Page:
White Sox Prospect Dylan Cease Working To Become A Complete Pitcher

Image credit: Dylan Cease (Photo by Fourseam Images)

Chances are, White Sox pitching prospect Dylan Cease would have been devastating this year even if he used only his fastball and curveball. Those are the two pitches the helped him cut through hitters in high school in Georgia.  
They’re also the two pitches that swayed the Cubs to draft him in the sixth round in 2014 and sign him to a $1.5 million bonus, despite knowing he’d need Tommy John surgery and wouldn’t make his pro debut until the next season.

And if he were on a reliever’s path, those two pitches would probably be more than enough to get him to the big leagues quickly. But Cease and the White Sox—to whom he was traded last summer in a deal that sent lefthander Jose Quintana to the Cubs—want him to remain a starter, so he’ll need to add a few more offerings to his repertoire.

“Locating my fastball and being able to throw my offspeed for strikes and bounce them in counts (when) I need to,” Cease said, explaining his developmental goals for the year. “I’m just trying to be a complete pitcher.”

That’s been the righthander’s primary focus so far this year at high Class A Winston-Salem, where he’s worked with pitching coach Matt Zaleski to refine his changeup and slider to the point where they can be used in his arsenal once he arrives in the major leagues.

In his last outing, on Saturday against the Carolina Mudcats, Cease had dynamite stuff. He touched 100 mph with his fastball and carried the mid- to upper-90s velocity until the last pitch—a 98 mph heater to finish off his ninth strikeout of the day—of his six-inning outing. He threw both his changeup and curveball for strikes and walked no one.

Each of the three mistakes he made were hit for solo home runs, further demonstrating the notion that big-time stuff gets severely downgraded without command. Overall, though, he was pleased with the way things turned out.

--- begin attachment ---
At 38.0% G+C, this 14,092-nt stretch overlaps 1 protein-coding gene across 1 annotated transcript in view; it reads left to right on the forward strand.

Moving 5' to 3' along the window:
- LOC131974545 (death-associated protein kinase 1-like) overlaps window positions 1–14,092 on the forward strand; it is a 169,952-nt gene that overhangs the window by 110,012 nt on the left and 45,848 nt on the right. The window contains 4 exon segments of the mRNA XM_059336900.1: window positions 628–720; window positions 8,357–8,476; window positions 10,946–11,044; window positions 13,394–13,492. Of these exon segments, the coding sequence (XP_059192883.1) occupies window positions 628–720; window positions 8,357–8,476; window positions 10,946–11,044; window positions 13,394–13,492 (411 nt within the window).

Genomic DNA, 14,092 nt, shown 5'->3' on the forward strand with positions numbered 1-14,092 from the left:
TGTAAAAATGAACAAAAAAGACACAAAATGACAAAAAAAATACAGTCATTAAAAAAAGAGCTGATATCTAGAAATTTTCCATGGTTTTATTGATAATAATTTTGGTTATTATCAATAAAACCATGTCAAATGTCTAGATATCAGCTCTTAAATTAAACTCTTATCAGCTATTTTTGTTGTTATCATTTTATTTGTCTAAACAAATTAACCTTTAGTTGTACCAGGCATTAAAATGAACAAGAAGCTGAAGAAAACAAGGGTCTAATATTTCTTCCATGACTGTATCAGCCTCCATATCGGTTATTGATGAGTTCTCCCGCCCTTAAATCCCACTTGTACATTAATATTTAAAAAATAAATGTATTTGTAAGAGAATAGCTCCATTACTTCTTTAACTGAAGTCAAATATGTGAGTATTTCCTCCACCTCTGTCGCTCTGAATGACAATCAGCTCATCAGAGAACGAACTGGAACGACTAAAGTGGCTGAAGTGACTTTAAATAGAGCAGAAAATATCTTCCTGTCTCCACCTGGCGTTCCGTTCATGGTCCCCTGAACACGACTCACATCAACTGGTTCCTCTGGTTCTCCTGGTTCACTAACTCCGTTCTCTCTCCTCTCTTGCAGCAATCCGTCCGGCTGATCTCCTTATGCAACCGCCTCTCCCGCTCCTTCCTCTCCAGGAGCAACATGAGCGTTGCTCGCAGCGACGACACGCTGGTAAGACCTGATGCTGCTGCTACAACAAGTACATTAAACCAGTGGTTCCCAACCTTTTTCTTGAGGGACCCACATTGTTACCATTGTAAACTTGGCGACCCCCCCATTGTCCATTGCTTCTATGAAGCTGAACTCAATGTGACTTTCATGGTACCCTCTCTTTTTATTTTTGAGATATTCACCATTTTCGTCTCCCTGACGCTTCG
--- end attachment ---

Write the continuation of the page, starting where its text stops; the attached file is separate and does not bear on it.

“Giving up home runs isn’t fun, but no walks, attacking guys, you have to tip your cap sometimes in baseball,” Cease said. “We won, so there’s nothing to be unhappy about. Threw my offspeed for strikes, it was a quality start but you’ve got to tip your cap sometimes.”

Winston-Salem pitching coach Matt Zaleski was with Cease last year in low Class A Kannapolis, too, and has seen Cease make big strides throughout the time they’ve been paired with one another. Cease’s walk and strikeout rates have remained nearly identical at both stops, but the difference has been the improvement and addition of pitches.

“When he came to us, he really only had fastball and curveball,” Zaleski said. “He threw a changeup occasionally and he threw a slider occasionally, but they really weren’t the quality that they needed to be for him to develop and keep going higher and higher. To his credit this year, his changeup’s become a huge, huge weapon. He’ll throw it 15-20 times a game.”

Although two of the home runs he allowed on Saturday came on changeups, he also used the pitch to get plenty of swings and misses, including as the finisher on strikeouts. Zaleski said he and Cease are working to make the action on the changeup more consistent. In its current state, the pitch will sometimes show cut action rather than fading in, away from lefthanders.

“We’re still working on that, adding a little more fade,” Zaleski said. “When he does throw it right and stays behind it it’s really good and it stays straight, but every once in a while does have some cut action on it.”

When Cease was traded, a lot more than his uniform changed. With the Cubs, he was part of an organization that was built to win now and over the long-term. With the White Sox, he’s expected to be part of a core of young players who can bring the team back to contention for division titles and pennants.

Even so, Cease is treating his development the same.

“It’s really all just baseball,” he said. “Obviously there are different people, different spring training locations and all of that, but at the same time, it’s still just baseball.”

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